Do you remember what it was like in school to get your test back with a big, fat, red “F” written at the top? It was worse than flunking. It felt like an indictment, like a label. I’m a failure.
Those feelings stick with us and come back later in life too, don’t they? We miss a big goal. Failure. Lose a client. Failure. Get fired. Failure. Pretty soon we feel like we can’t win.
I’ve been there. I can remember sitting in the floor of an empty office with my business partner. The only thing the bank didn’t take was our phone. And the only way I could have been any lower is if there were a basement.
Lewis Howes was in a similar spot. His lifelong goal of becoming an All American athlete was stopped short by significant injury in college. He rebounded and played professional indoor football for a while, but then another injury sidelined him again.
He just couldn’t get a break. The only thing more uncomfortable than the couch he was sleeping on was his growing stack of overdue bills.
It would have been easy to think the failures were permanent. Lewis could have worn those “F’s” like a label. Instead, he found another way to be a champion.
In 2008, a friend turned Lewis onto LinkedIn. He started reaching out to successful people on the network, asking them about their journeys to greatness.
Before long he became a high-level connector for CEOs and executives and developed a program for optimizing LinkedIn as a personal development tool. Later he turned his conversations with leaders and athletes and authors into a hugely successful School of Greatness podcast
Now, Lewis has taken everything he’s discovered and turned it into a book I’m personally very excited about.
Enrolling in a New School
The School of Greatness takes the lessons learned from experts in all different areas of life and shows readers how to apply them to their own journey.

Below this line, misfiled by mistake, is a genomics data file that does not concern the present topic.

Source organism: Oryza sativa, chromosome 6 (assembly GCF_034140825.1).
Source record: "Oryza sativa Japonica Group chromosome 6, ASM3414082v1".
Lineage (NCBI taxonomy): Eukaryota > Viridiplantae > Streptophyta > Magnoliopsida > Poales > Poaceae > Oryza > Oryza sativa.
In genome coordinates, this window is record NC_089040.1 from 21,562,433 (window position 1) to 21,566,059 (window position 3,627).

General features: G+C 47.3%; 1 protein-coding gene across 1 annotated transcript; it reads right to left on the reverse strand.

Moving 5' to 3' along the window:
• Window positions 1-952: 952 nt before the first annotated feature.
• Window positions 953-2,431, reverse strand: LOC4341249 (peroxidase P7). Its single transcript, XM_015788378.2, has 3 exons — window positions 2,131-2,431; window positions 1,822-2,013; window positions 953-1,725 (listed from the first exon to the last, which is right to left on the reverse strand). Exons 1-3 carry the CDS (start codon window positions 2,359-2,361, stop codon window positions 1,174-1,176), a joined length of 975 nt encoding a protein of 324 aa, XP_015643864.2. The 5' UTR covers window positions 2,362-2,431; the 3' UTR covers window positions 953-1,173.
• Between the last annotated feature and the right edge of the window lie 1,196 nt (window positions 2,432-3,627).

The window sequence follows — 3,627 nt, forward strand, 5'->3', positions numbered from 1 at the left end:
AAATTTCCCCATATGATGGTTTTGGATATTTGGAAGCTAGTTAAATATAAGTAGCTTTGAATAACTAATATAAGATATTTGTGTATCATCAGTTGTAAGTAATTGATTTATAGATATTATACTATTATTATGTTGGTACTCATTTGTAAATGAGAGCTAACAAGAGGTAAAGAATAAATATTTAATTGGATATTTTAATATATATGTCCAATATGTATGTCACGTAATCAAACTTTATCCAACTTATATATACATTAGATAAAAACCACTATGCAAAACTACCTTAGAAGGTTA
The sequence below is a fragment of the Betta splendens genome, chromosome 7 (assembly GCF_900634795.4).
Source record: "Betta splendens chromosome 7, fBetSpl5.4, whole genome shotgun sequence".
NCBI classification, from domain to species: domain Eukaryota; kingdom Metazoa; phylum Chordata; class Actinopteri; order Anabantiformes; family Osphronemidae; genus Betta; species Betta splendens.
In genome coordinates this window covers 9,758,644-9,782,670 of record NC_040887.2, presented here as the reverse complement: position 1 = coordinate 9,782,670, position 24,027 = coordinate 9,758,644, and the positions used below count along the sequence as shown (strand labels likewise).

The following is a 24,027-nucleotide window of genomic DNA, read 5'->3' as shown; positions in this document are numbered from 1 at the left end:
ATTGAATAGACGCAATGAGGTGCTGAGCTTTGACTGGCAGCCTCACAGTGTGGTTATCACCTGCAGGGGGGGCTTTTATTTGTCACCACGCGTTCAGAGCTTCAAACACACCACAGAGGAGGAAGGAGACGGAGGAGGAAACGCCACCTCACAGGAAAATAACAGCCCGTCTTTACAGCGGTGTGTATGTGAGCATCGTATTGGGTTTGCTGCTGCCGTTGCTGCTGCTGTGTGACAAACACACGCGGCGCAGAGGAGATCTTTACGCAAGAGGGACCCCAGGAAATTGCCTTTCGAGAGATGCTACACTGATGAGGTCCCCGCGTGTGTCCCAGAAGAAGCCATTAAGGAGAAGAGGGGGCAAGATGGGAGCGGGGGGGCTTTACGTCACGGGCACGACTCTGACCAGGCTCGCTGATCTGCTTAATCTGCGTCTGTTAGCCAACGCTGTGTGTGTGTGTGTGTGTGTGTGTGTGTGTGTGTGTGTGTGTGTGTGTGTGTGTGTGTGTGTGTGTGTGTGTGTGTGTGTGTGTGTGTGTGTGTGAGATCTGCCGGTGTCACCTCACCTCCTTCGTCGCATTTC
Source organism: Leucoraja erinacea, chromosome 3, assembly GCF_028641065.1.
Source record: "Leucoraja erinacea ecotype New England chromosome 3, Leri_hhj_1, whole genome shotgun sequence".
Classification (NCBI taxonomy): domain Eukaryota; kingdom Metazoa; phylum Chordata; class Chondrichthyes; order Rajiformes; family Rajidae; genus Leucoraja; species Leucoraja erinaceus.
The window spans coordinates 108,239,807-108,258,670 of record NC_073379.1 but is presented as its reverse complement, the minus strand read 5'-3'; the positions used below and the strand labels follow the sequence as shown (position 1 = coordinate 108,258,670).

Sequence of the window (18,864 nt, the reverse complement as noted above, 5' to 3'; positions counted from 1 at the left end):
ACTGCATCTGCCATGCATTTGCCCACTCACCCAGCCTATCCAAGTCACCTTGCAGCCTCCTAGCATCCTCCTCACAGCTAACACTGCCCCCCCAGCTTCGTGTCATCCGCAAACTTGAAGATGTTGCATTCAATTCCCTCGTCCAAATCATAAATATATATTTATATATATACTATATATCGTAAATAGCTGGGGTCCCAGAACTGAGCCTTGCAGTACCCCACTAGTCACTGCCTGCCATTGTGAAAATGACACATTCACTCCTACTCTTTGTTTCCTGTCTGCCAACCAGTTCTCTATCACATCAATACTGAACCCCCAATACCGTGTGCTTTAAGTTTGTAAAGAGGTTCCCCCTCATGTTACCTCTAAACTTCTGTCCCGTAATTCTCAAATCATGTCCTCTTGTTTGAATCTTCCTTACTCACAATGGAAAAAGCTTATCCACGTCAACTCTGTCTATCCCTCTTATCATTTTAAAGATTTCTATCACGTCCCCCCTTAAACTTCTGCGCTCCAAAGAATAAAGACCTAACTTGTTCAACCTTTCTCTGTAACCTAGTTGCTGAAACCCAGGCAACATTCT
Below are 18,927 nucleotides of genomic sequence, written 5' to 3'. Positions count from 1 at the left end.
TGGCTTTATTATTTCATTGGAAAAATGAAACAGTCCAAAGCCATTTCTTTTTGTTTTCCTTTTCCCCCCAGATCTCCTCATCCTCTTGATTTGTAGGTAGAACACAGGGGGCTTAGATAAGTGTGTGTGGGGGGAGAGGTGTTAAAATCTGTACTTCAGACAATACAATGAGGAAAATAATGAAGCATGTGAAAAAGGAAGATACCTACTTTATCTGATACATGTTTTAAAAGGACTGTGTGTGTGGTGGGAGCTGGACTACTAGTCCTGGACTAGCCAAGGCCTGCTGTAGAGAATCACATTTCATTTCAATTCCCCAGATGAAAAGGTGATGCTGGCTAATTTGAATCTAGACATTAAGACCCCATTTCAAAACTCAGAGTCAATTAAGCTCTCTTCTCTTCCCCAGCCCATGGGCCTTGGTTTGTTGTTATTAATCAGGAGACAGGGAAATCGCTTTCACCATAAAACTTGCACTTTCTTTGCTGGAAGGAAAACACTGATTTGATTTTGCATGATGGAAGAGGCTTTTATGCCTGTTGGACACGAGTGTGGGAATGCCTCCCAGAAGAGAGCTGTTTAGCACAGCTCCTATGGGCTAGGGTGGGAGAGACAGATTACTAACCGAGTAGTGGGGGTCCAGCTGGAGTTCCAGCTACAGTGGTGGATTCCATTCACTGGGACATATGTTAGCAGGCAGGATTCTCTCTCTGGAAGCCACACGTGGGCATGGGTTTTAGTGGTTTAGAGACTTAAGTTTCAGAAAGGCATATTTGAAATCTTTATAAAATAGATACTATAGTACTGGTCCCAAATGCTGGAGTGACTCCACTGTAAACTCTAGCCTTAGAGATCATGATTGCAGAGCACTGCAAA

I only have room to share four of the lessons he unpacks in the book. But whether you’re an entrepreneur, parent, artist, coach, change-agent, or all of the above, these will help you get from where you currently are to where you want to go.
- Cultivate a champion’s mindset. Whether athletic or not, champions have a unique way of seeing the world and their place in it. The spirit comes long before the awards and accolades, and it sticks around a lot longer, too. Lewis shows us how to develop this mindset.
Practice positive habits. Beyond our mindset, one of the most important aspects of our success is the stuff we usually don’t think about—our habits. Lewis reveals the importance of developing a strong routine in life. Developing positive habits to replace the ones holding us back is critical for getting where we want to go.
Develop hustle. Lewis tells the story of his big brother, Christian. After some bad choices as boy, Christian landed in jail. But unlike millions of other convicts, Christian exercised uncanny determination and eventually became one of the most respected and celebrated jazz violinists in the world! Honestly, the entire book may be worth the investment just for this chapter. Ultimately, you can’t stay stuck if you’re determined to move.
Build a winning team. As people, we’re not meant to go it alone. And the best way for us to reach our potential is with friends and mentors rowing in the same direction. Lewis shares some tips on identifying the people you want in your boat—and the ones you are better off leaving at the shore.
The other four lessons are equally as important. They cover vision, adversity, maintaining our physical edge, and having a servant’s heart.
A Bigger Win
One of the things I love most about Lewis’ approach is that he’s not focused on just one or two aspects of life—finances, relationships, health, and so on. He gives us the big picture and shows how all the areas of our life intersect for an even bigger win.
At the start of the book, Lewis asks the following questions:
- Who are you?
- What do you stand for?
- What’s your dream?
- What type of legacy do you want to create?
- How can we become great together?
If you’re staring at an “F” right now, it’s worth spending some time with these questions. And after reading The School of Greatness I’d be surprised if your answers don’t start looking like a plan to get up and get moving again.
Question: What’s the worst failure you’ve ever experienced and how did you overcome it?